As may be expected, we shall look in vain to find in the note-book of a business man and sober Presbyterian, the polite fancies, the gayeties, and the graces which we are accustomed to connect with writings of the Eighteenth Century. The light extravagance, the zest and play which sparkle from every page of that “prince of good fellows,” Colonel William Byrd, are all absent here. On the other hand, we do not find the tendency to morbid meditation uppermost in the journals of some of the religious enthusiasts of the time. Although the writer sometimes rises into fervor, in general he is placid. His observations are quiet rather than comic, wise rather than witty; not gay, but cheerful. And it is unlikely that the view the writer gives us of Virginia society could have chanced otherwise from a man who himself took a position half way between the petty obscurities and the luxuriant follies of his day. Moreover, the journal was kept for private convenience. Its jottings are straight to the page, as the events happened; neither furbished nor undervalued,-evidently a moderate representation of the era-an account both accurate and sincere. The life of the diarist was by no means bare. In the year 1759, James Gordon was in the prime of his years and activity; a large-landed proprietor; father of many children; colonel of militia, and magistrate in the county. His portrait, painted, it is said, by Hesselius, presents a man of florid, but sweet countenance; the dignity of a portly form, handsomely clothed with the adornment of ruffles and white perruque. The entries of the diary bring us at once into contact with an agreeable company of people living amid the entertainment and hospitality which these Virginians never ceased to exchange:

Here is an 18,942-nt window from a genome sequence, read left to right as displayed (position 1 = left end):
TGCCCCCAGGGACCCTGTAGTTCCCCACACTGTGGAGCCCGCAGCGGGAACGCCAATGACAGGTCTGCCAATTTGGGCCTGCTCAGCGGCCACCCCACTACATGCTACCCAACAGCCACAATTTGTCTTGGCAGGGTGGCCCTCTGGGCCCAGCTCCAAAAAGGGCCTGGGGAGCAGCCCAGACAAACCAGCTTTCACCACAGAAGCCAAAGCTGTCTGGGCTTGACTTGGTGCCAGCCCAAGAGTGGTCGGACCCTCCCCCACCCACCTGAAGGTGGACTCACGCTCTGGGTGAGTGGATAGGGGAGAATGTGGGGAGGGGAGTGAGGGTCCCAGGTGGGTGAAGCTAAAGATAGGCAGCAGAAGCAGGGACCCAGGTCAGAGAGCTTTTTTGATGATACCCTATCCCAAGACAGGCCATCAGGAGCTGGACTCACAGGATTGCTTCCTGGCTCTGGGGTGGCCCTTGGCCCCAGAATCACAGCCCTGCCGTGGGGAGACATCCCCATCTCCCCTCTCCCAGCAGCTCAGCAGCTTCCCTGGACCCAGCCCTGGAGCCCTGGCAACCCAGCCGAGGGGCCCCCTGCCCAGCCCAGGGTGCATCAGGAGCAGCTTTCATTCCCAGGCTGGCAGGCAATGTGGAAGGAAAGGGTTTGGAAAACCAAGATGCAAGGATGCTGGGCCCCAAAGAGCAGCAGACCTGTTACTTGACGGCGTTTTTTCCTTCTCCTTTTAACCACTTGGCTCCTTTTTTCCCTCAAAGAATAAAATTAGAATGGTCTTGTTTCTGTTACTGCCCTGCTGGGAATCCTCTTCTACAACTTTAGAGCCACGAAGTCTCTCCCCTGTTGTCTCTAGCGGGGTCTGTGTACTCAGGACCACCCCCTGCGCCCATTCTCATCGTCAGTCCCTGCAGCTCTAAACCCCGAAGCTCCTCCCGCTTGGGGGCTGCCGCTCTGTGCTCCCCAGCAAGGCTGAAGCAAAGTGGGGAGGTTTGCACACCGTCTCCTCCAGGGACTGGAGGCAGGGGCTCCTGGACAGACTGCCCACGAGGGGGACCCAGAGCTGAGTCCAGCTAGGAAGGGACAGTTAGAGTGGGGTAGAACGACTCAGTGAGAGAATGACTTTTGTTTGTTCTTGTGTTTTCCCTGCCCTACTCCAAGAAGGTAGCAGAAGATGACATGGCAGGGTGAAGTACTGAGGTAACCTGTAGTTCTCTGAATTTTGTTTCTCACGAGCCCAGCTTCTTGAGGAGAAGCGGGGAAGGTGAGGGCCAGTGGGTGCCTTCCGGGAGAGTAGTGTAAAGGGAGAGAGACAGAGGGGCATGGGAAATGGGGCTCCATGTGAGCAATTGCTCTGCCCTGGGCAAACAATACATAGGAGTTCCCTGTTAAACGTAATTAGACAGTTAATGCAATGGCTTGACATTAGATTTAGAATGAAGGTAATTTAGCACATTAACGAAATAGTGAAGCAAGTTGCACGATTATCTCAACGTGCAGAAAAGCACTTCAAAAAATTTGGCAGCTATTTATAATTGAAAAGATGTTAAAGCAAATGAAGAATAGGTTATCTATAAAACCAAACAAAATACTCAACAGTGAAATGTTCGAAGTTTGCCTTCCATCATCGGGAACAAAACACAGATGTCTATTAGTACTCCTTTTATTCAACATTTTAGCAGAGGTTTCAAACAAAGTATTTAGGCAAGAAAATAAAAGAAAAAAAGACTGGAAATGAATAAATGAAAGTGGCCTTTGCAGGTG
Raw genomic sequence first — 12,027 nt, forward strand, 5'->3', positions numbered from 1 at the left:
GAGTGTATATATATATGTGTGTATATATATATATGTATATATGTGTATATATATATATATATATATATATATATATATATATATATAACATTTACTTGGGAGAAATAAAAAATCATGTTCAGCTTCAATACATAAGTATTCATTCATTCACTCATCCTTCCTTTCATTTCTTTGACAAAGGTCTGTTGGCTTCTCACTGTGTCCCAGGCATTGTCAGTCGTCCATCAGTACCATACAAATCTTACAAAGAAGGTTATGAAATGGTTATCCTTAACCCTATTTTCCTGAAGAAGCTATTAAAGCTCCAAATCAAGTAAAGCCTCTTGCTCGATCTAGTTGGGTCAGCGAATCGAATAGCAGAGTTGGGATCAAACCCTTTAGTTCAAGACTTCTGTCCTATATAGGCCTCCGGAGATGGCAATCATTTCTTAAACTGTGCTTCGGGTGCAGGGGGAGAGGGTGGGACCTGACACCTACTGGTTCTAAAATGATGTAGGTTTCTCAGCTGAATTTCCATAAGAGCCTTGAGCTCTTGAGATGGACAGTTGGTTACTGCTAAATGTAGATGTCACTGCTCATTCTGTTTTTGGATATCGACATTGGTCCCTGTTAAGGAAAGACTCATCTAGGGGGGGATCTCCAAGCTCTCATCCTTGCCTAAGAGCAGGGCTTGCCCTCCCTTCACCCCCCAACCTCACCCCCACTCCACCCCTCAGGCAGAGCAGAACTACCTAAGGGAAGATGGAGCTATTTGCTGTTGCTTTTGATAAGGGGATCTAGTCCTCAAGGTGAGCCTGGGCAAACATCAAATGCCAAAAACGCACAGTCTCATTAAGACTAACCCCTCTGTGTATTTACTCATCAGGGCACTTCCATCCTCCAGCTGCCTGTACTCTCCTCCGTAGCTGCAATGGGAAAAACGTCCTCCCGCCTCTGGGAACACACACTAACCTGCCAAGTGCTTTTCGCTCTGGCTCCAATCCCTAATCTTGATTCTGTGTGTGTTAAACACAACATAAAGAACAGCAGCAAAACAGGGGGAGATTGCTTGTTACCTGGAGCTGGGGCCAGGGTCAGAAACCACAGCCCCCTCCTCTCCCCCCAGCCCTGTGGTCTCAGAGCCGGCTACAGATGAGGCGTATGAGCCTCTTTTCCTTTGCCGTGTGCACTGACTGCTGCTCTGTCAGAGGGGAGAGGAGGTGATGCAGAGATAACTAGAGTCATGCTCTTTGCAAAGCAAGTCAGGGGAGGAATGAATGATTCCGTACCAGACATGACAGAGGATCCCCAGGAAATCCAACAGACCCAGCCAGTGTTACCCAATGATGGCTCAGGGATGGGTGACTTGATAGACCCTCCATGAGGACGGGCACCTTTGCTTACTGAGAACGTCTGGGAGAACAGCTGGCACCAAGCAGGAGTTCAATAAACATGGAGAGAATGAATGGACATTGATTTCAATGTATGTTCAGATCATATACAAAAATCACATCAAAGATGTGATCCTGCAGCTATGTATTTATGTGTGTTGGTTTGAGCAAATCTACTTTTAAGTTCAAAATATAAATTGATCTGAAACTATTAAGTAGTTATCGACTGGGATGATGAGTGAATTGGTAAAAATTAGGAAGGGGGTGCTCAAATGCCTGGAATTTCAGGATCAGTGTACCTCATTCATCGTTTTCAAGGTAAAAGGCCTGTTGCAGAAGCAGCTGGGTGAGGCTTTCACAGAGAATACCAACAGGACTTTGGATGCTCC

Jan. 1, 1759,–Dr. Robertson and his young wife came here according to the Dr.’s custom. Very agreeable company and good dinner. Our boat went for Mrs. Wormley. Miss Flood went in our chair to Mr. Camm’s. Dr. Robertson went to Mr. Charles Carter’s. Mr. Dale Carter and Mr. Payne here. John Mitchell and his wife came at night in the rain. Several of the neighbors came in the evening.

Although the diary brims with notices of daily guests, only three times in four years does the busy householder find the presence of visitors inconvenient:

A throng day of company. Our poor little Sally (his daughter) has been very unwell for several days, but before I returned she was taken with fits. We do not expect her recovery. A great company here which is rather disagreeable as the child is so unwell. But these trifles we sh’d bear with more patience than we do.